Kansas City Mayor Quinton Lucas proposed several key change measures at the August Board of Police Commissioners (BOPC) meeting on Tues., August 25, including changes to the community complaint process and strengthening whistleblower protections.
“The measures I propose will help increase accountability and build community trust — which will lead to a safer city for all,” Lucas said.
The first proposed measure would codify an officer’s duty to intervene or interrupt situations where the officer sees excessive or potentially deadly force being applied by another officer, and would enhance whistleblower protections for officer-on-officer complaints.
The second measure would increase independence for police review, including referring all sustained complaints to the county prosecutor and moving the Office of Community Complaints (OCC) out of the Kansas City Police Department (KCPD).
“Having an internal Office of Community Complaints report structure is problematic as a matter of independence and review as has been seen; thus, I have introduced a resolution that would compel the Kansas City Police Department to transition to an independent OCC framework as soon as possible,” Lucas said. “Currently, the Office of Community Complaints director sends final determination to the Board of Police Commissioners ‘and/or’ the Chief of Police following a review. The review process needs greater independence outside the Board or department leadership.”
The third measure would further reform the community complaint process by extending the time to file a complaint, allowing complaints by persons of any age and allowing third-party complaints.
Lucas said the current policy prohibiting third-party complaints deters the community from reporting misconduct, adding that credible claims where a victim-claimant may be initially unwilling to share their own pain, such as sexual harassment or sexual assault claims, will now see the light of day if a third party can speak.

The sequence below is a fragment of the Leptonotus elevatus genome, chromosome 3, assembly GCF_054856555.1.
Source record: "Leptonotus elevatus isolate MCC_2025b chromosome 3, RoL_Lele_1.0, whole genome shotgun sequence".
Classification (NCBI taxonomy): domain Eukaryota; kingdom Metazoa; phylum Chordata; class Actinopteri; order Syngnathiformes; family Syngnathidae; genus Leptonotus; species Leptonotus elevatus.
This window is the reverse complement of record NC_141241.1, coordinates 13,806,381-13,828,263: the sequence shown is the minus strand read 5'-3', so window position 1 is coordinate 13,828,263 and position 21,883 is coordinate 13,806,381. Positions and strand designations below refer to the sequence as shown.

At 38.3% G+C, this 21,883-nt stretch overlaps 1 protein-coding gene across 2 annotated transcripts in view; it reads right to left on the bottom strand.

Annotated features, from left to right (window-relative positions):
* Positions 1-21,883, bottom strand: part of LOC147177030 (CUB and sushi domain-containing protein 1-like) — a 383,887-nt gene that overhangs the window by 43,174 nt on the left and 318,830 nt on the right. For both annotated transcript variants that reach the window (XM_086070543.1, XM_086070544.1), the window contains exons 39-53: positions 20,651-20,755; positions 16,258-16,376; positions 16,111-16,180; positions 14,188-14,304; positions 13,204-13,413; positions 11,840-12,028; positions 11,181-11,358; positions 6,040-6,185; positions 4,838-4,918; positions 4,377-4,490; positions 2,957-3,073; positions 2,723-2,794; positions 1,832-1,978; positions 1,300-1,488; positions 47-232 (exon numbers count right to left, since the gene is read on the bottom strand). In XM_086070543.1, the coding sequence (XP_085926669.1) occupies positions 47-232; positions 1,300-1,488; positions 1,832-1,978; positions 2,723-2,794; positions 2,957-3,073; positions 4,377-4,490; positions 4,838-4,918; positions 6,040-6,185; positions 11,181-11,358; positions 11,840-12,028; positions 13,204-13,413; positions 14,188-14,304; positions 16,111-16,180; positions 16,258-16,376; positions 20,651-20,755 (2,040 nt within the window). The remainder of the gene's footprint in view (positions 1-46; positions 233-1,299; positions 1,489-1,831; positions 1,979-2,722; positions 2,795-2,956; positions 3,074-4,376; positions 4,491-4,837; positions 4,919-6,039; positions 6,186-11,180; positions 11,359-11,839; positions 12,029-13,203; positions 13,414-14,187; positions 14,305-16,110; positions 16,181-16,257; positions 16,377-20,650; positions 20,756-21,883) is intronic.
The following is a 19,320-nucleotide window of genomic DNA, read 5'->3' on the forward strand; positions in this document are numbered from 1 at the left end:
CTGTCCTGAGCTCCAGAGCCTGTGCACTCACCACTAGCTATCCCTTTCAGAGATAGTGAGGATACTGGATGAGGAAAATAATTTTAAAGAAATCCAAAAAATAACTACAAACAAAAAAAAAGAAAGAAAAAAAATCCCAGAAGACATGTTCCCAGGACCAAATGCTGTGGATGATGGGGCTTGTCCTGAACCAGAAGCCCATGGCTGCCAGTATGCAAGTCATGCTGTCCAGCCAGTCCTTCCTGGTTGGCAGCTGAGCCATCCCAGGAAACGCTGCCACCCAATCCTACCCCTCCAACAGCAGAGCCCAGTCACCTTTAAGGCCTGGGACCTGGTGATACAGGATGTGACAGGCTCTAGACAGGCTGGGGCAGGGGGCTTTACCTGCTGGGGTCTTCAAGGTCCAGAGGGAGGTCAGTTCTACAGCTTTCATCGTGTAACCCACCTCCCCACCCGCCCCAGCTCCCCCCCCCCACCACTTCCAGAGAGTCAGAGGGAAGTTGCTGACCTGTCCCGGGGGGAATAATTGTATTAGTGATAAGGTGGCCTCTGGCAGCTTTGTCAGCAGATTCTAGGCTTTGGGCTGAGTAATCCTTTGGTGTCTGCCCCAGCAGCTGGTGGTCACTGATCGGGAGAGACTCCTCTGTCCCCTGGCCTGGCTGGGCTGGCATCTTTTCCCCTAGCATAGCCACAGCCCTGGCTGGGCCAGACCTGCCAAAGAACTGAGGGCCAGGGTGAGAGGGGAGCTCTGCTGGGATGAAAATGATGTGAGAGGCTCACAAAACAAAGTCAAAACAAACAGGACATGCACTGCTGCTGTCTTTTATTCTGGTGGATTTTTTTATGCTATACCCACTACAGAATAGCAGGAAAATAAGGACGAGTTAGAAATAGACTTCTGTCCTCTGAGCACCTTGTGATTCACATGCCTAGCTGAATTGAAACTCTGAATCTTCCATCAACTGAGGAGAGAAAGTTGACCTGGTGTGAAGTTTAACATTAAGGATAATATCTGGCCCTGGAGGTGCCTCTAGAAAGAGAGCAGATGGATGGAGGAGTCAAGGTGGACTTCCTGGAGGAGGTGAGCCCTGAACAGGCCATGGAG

The final measure would require the BOPC to reopen meetings to the public with proper social distancing measures in place. The meetings have been closed to the public for months. Live streams have been available, but often with technical difficulties.
The measures were planned to be up for debate and final vote during the August meeting, but the board went into closed session.
“While these are positive changes, we continue our work to create a safer community for community members and police officers alike,” Lucas said.
Earlier this summer, Lucas led the BOPC in implementing immediate reforms for the department following the murder of George Floyd at the hands of Minneapolis police and calls for local police reform. In the emergency meeting, the BOPC approved several oversight measures, including requiring KCPD to provide weekly updates to the City Council; sending all officer-involved shootings and all major use of force complaints to an outside enforcement agency for independent review; and reversing the policy of not sending probable cause statements to the relevant County Prosecutor’s office in officer-involved shootings.
The meeting can be viewed on the department’s YouTube channel.